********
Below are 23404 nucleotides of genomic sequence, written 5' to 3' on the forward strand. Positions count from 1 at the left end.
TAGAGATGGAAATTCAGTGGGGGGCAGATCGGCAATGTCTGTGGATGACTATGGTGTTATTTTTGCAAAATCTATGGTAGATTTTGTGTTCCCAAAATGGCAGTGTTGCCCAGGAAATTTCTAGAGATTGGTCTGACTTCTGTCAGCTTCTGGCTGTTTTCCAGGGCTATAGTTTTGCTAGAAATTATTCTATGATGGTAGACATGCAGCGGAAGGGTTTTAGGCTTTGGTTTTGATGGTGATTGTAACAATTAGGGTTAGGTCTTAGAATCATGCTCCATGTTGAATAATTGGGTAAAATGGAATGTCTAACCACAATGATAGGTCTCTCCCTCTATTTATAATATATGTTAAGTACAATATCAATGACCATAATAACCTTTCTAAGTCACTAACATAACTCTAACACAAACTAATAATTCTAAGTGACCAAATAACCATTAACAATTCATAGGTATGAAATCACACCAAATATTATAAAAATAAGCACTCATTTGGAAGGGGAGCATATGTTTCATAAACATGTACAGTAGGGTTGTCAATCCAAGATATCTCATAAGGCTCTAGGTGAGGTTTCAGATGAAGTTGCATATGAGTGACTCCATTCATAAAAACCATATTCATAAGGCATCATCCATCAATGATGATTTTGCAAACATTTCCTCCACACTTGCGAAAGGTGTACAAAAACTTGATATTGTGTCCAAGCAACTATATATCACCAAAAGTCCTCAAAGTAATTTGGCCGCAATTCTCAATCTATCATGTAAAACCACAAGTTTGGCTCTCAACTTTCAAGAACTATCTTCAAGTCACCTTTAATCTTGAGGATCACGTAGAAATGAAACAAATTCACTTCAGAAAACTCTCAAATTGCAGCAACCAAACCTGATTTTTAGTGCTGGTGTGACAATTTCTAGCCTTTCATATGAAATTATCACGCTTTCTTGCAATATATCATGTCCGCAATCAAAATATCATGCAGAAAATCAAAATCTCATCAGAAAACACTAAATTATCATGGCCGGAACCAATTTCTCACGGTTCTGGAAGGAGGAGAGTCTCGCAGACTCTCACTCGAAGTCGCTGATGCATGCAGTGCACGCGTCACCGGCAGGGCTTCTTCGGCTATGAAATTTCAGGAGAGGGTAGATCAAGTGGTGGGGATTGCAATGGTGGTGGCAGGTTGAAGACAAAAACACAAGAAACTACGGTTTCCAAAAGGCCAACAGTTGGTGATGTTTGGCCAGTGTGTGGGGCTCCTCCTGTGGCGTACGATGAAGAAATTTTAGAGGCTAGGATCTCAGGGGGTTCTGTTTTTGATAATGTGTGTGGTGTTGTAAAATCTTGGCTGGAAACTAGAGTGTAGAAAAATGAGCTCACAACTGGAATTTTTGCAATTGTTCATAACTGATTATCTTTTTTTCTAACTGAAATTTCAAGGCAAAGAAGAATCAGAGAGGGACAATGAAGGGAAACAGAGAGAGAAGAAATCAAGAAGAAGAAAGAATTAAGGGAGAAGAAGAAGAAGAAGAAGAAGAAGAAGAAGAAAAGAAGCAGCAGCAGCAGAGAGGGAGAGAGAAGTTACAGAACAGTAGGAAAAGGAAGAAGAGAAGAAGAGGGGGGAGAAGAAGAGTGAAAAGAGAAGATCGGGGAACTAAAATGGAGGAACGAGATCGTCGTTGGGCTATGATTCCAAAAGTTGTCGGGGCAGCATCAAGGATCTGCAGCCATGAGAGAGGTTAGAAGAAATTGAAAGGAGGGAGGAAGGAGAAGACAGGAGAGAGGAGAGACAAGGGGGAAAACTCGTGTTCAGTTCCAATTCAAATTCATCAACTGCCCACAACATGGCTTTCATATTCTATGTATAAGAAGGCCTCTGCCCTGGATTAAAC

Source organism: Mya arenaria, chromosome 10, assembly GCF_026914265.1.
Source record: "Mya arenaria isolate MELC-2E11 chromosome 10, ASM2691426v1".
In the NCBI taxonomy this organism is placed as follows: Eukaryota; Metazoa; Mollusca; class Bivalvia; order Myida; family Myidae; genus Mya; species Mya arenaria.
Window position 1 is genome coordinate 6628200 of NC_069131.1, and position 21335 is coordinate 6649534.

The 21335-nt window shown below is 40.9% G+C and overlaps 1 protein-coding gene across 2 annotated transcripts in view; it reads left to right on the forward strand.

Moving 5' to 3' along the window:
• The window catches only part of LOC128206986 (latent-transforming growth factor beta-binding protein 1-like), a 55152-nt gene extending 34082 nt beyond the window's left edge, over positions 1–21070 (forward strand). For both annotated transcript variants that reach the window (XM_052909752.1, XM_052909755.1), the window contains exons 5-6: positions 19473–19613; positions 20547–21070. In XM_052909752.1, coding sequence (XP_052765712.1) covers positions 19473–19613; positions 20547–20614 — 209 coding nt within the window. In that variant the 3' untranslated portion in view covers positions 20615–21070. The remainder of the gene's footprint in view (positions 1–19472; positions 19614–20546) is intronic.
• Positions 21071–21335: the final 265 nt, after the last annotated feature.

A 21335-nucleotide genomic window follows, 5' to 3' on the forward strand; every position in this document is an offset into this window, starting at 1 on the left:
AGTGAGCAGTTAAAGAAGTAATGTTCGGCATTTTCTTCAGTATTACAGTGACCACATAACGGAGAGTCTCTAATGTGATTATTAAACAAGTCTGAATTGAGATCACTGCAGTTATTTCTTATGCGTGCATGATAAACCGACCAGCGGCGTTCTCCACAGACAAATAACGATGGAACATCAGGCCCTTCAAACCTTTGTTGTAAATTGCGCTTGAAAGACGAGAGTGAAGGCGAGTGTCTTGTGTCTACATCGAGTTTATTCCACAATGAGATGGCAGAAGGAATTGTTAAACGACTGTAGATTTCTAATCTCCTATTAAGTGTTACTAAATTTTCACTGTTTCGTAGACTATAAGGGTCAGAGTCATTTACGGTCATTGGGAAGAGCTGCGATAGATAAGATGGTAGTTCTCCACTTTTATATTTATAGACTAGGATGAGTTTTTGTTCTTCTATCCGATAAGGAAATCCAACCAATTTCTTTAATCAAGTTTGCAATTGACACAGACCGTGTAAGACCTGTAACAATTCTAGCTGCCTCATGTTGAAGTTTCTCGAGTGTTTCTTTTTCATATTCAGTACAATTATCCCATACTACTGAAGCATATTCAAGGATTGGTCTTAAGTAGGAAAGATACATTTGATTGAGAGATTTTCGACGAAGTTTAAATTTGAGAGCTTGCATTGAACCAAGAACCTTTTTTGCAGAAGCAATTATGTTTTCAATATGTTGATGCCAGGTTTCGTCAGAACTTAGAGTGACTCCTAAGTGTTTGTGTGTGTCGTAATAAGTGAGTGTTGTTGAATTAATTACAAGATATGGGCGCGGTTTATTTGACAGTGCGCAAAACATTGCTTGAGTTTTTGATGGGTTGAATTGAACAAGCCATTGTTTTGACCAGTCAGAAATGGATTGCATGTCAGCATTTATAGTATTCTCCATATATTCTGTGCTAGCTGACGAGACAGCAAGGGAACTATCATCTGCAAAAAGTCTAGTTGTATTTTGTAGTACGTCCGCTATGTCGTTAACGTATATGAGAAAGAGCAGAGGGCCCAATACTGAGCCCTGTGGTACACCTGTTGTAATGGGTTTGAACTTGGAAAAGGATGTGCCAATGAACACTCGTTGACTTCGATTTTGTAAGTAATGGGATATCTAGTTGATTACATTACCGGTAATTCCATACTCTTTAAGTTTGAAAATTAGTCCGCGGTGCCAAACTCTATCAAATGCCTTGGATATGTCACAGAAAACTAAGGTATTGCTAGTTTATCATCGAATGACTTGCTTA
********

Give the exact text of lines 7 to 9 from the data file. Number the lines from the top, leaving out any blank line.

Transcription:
The 21335-nt window shown below is 40.9% G+C and overlaps 1 protein-coding gene across 2 annotated transcripts in view; it reads left to right on the forward strand.

Moving 5' to 3' along the window:
• The window catches only part of LOC128206986 (latent-transforming growth factor beta-binding protein 1-like), a 55152-nt gene extending 34082 nt beyond the window's left edge, over positions 1–21070 (forward strand). For both annotated transcript variants that reach the window (XM_052909752.1, XM_052909755.1), the window contains exons 5-6: positions 19473–19613; positions 20547–21070. In XM_052909752.1, coding sequence (XP_052765712.1) covers positions 19473–19613; positions 20547–20614 — 209 coding nt within the window. In that variant the 3' untranslated portion in view covers positions 20615–21070. The remainder of the gene's footprint in view (positions 1–19472; positions 19614–20546) is intronic.